When you’re looking for a caregiver to help you take care of your elderly parent, you want them to get on well together more than anything else. If you’ve never hired one before, this is far easier said than done.
Before making your final decision, it might be good to conduct a background check on your final candidates. The caregiver will be responsible for a family member’s safety.
Post an Ad
This is an obvious first step unless you’ve decided to hire through an agency. The ad should describe the job as clearly as possible. Consider your parent’s needs carefully to write a clear description. This is not very easy because you have to include all the responsibilities you need the caregiver to handle.
Your parent may have lost their spouse recently and is now facing many changes. This can be very painful at any age, especially in one’s golden years when people are set in their habits. Maybe they spent their day a certain way, doing the same things with their partner. Now, all that has changed.
You need to consider all of this and how a caregiver could help them cope.
While it’s impossible to include all the information you want to communicate in a single ad, it pays off to be as clear as possible. At its most basic, an ad should state the rate you’re willing to pay, the degree of flexibility required, and the caregiver’s working hours.
How Much Should I Pay?
This won’t apply to you if you’re hiring through an agency. Their rates are usually non-negotiable. There are a few good reasons not to hire through an agency. They might take a cut of the caregiver’s payment. They might only claim to run background checks on applicants. They might not sift the candidate pool thoroughly.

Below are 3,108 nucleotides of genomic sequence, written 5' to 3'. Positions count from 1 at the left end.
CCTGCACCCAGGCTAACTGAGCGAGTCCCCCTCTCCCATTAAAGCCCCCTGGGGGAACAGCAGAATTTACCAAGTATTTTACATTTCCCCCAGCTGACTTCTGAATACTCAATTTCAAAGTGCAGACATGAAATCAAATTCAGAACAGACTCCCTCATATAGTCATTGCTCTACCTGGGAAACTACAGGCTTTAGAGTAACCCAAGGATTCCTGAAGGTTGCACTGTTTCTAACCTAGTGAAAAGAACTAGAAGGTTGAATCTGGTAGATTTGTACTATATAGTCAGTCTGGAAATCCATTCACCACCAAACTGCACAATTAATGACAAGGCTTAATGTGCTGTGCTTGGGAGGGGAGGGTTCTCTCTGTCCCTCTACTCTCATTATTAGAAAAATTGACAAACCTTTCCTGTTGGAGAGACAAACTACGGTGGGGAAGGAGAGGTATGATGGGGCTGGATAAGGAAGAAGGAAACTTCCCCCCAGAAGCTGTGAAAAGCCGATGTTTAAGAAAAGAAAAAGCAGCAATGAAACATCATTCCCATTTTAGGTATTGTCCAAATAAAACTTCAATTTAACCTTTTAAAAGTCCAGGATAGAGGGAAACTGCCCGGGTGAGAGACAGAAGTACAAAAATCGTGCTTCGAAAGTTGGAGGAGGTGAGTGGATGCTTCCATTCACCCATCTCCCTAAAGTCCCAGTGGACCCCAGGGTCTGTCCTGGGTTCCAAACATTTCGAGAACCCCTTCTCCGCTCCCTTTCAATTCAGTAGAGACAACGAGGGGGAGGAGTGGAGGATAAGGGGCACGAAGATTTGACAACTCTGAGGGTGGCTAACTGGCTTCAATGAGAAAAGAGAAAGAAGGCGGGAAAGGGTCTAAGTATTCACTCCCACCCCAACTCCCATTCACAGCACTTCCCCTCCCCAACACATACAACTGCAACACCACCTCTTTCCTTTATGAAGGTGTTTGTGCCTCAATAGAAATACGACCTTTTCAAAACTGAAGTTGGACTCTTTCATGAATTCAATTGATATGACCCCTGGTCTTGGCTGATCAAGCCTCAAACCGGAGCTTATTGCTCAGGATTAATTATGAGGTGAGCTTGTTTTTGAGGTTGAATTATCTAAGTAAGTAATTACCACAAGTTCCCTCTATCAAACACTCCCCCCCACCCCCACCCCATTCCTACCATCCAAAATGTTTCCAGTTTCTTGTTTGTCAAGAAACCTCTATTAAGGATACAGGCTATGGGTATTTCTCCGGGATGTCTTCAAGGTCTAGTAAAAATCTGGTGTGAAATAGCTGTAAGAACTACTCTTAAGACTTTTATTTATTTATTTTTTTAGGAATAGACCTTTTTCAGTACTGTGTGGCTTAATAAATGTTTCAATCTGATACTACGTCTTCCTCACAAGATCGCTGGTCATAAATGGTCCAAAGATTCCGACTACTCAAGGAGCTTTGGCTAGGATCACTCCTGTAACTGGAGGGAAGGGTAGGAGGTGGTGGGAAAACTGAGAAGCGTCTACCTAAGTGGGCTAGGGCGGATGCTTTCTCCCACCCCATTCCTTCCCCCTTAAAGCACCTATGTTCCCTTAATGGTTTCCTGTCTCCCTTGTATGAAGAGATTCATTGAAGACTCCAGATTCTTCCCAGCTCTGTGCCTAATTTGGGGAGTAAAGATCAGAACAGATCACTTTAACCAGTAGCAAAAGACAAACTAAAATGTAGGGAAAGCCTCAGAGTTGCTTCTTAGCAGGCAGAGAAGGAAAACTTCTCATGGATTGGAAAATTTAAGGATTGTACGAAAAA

If you’re hiring directly, be flexible on the payment terms to attract as many qualified applicants as possible. Write that rates are experience-based. Experienced professionals will command higher rates, which are well worth paying.
Consider how much people pay caregivers in the area. It’s easy to check rates. If in doubt, offer a slightly higher payment than the average. A lower rate will still attract applicants, but you will get what you paid for in most cases.
Your ad attracted some interest, and people are calling. Find the time to interview candidates, and don’t be afraid to ask questions. Consider if you will need the caregiver to drive your parent around. If so, inquire into whether they dispose of a suitable means of transport. Local candidates should have priority to avoid delays and other potential transport issues. People living in the area will be most convenient for you and your parent.
Apart from asking about rates, try to find out why the candidate left their last job and their strengths and weaknesses. You could ask what their biggest challenges related to homecare are. Of course, the subject of availability should be among the first ones raised.
It might not seem relevant, but it will help to ask about any problems they’ve had with previous clients. History can and does repeat itself. Discuss any specific issues your parent has. Mention any medication they’re taking, any problems you think the caregiver might have with your parent, and how they would cope in that situation. You might get beneficial information based on their responses.
Ask for References
If the candidate seems promising, but you still need more information about them before committing, ask for references to get in touch with. Not every previous employer is going to be absolutely thrilled.
Slightly negative feedback is no reason to reject them. It can be due to circumstances beyond the caregiver’s control, such as unavoidable misunderstandings or personal issues. However, the same or similar negative feedback from different references, over and over, is a red flag.
The Final Step
Screening is essential to ensure your candidate is trustworthy and responsible. Basic data will suffice, such as their name, phone number, address, and brief employment history. In addition, inquire into their medical history. This includes COVID-19 history, vaccines, TB shots, and medical insurance information.
Finally, ask for evidence of training or certification if they claim to have specialized skills, such as CPR or caring for Alzheimer’s patients.